12. Reading some of the comments make me sick - really sick. I think what saleem said is absolutely right. The majlis has indeed paralyzed the hrcm and it is disgusting. I feel sorry for our society which has become so negative over the past few years. I wonder if we ever will become a compassionate society. Attacking and maligning the man who tried to protect their rights for the past so many years and that too under very difficult circumstances, is sickening and it is obviously not what democracy teaches us. respecting others is. Will we ever learn to use human rights such as freedom of speech and expression for the betterment of our society?

  13. @sameer & fehiakiri:

    True, what Saleem has said is commendable and very accurate. However, the issue here is not what he has said, but rather when he said it. The state of our Parliament has been pathetic and unworkable for quite some time now. Why didn't Saleem say this before, when he was the President of the Human Rights Council? Why hasn't he been more outspoken about the state of human rights in this country until now? I respect Saleem as an individual but as the President of the Human Rights Council, he failed badly and you can't blame people for wondering why he is so outspoken all of a sudden when he just let things be when he had the power to make a difference. We need people to work independently as well, but if those in institutions such as the Human Rights Council don't have the guts to stand up for the people of this country, then they shouldn't be in those positions. There's a reason why these positions have such a high pay and benefits, and its not to turn a blind eye to the situation the country is in today!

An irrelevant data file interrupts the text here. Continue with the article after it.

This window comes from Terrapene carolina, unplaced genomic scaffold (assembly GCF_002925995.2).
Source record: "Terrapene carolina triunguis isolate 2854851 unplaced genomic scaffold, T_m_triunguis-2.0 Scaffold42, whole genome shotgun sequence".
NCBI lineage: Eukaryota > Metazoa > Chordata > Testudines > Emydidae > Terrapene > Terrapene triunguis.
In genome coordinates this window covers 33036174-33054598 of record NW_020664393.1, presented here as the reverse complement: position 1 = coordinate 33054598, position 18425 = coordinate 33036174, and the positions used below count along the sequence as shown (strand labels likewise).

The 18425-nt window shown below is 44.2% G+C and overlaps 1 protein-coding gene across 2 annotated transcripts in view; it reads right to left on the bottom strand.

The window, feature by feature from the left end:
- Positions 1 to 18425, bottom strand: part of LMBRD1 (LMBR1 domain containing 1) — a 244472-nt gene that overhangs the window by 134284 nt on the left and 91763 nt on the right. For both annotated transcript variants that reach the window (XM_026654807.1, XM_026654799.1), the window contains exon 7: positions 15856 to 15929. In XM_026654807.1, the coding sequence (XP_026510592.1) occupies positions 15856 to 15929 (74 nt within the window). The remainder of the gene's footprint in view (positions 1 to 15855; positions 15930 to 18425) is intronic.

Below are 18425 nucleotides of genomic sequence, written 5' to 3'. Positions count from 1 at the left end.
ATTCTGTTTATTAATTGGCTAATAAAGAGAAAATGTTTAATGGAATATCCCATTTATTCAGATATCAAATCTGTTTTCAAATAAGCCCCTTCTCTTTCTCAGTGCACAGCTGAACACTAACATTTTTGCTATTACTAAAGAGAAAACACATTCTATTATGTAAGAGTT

14. This is what one can expect from a parliament that is intellectually bankrupt. My question is, irrespective of political parties, whose parliament is it? How did they get in there? Instead of blaming others let’s blame those who voted them in.

  15. These parliamentarians got where they are by paying Cash for Votes. Got the money then they got the vote - what a shame for the people who voted for cash - they the ultimate loozers..

  16. Shows true colours of DRP. It's a shame DRP has elected backward and highly retarded people like Ilham, Umar Naseer and Ali Waheed as their leaders. Hardly any hope for a responsible opposition.

  17. @Mariyam

    It is also a fact that the period and circumstances depends on the Publications distributed by the commissions and NGO's are not heard in a tone compared to the fundamental stage of political scenario, so how are we suppose to value any source where the politics are marketed among an undeveloped. It is always better off to talk, discuss the present situation rather than comparing with our ancestors.

  18. @Mariyam

    It is also a fact that the period and circumstances depends on the Publications distributed by the commissions and NGO’s are not heard in a tone to this stage of fundamental political scenario, so how are we suppose to value any source where the politics are marketed among an undeveloped. It is always better off to talk, discuss the present situation rather than comparing with our ancestors.